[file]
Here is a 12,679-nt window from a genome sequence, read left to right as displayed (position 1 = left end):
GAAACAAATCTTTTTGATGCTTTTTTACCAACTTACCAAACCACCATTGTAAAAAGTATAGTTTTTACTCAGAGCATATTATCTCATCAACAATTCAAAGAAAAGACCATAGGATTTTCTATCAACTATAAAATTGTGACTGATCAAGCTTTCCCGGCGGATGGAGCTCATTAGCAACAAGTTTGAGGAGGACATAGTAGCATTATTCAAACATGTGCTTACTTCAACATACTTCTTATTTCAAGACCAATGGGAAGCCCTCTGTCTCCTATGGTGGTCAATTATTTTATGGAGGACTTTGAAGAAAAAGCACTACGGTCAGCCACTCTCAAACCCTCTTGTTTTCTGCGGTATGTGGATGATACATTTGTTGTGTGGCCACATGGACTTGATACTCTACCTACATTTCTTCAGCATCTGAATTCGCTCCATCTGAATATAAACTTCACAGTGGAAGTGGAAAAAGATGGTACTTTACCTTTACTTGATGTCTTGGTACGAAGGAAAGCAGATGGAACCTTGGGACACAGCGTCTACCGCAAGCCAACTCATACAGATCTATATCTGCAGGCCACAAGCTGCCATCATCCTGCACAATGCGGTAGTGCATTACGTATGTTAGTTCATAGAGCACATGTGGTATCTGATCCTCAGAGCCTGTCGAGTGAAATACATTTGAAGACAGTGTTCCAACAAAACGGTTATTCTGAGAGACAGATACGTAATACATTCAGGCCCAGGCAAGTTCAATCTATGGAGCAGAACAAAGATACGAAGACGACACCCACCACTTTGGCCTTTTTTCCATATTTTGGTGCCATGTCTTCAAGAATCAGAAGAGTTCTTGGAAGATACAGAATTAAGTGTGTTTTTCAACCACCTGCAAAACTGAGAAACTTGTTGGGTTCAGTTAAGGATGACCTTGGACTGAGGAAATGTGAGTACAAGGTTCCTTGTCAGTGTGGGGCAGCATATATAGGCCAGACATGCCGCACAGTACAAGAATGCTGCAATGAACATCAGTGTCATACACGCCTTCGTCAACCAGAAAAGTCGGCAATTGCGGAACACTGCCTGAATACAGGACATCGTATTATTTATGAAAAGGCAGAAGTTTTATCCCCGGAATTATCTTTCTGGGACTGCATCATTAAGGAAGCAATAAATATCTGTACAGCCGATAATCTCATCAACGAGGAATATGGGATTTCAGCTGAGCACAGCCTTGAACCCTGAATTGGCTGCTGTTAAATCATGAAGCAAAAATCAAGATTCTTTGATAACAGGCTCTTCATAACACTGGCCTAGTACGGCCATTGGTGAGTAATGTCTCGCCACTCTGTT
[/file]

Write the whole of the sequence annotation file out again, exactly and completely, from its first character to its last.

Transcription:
Here is a 12,679-nt window from a genome sequence, read left to right as displayed (position 1 = left end):
GAAACAAATCTTTTTGATGCTTTTTTACCAACTTACCAAACCACCATTGTAAAAAGTATAGTTTTTACTCAGAGCATATTATCTCATCAACAATTCAAAGAAAAGACCATAGGATTTTCTATCAACTATAAAATTGTGACTGATCAAGCTTTCCCGGCGGATGGAGCTCATTAGCAACAAGTTTGAGGAGGACATAGTAGCATTATTCAAACATGTGCTTACTTCAACATACTTCTTATTTCAAGACCAATGGGAAGCCCTCTGTCTCCTATGGTGGTCAATTATTTTATGGAGGACTTTGAAGAAAAAGCACTACGGTCAGCCACTCTCAAACCCTCTTGTTTTCTGCGGTATGTGGATGATACATTTGTTGTGTGGCCACATGGACTTGATACTCTACCTACATTTCTTCAGCATCTGAATTCGCTCCATCTGAATATAAACTTCACAGTGGAAGTGGAAAAAGATGGTACTTTACCTTTACTTGATGTCTTGGTACGAAGGAAAGCAGATGGAACCTTGGGACACAGCGTCTACCGCAAGCCAACTCATACAGATCTATATCTGCAGGCCACAAGCTGCCATCATCCTGCACAATGCGGTAGTGCATTACGTATGTTAGTTCATAGAGCACATGTGGTATCTGATCCTCAGAGCCTGTCGAGTGAAATACATTTGAAGACAGTGTTCCAACAAAACGGTTATTCTGAGAGACAGATACGTAATACATTCAGGCCCAGGCAAGTTCAATCTATGGAGCAGAACAAAGATACGAAGACGACACCCACCACTTTGGCCTTTTTTCCATATTTTGGTGCCATGTCTTCAAGAATCAGAAGAGTTCTTGGAAGATACAGAATTAAGTGTGTTTTTCAACCACCTGCAAAACTGAGAAACTTGTTGGGTTCAGTTAAGGATGACCTTGGACTGAGGAAATGTGAGTACAAGGTTCCTTGTCAGTGTGGGGCAGCATATATAGGCCAGACATGCCGCACAGTACAAGAATGCTGCAATGAACATCAGTGTCATACACGCCTTCGTCAACCAGAAAAGTCGGCAATTGCGGAACACTGCCTGAATACAGGACATCGTATTATTTATGAAAAGGCAGAAGTTTTATCCCCGGAATTATCTTTCTGGGACTGCATCATTAAGGAAGCAATAAATATCTGTACAGCCGATAATCTCATCAACGAGGAATATGGGATTTCAGCTGAGCACAGCCTTGAACCCTGAATTGGCTGCTGTTAAATCATGAAGCAAAAATCAAGATTCTTTGATAACAGGCTCTTCATAACACTGGCCTAGTACGGCCATTGGTGAGTAATGTCTCGCCACTCTGTT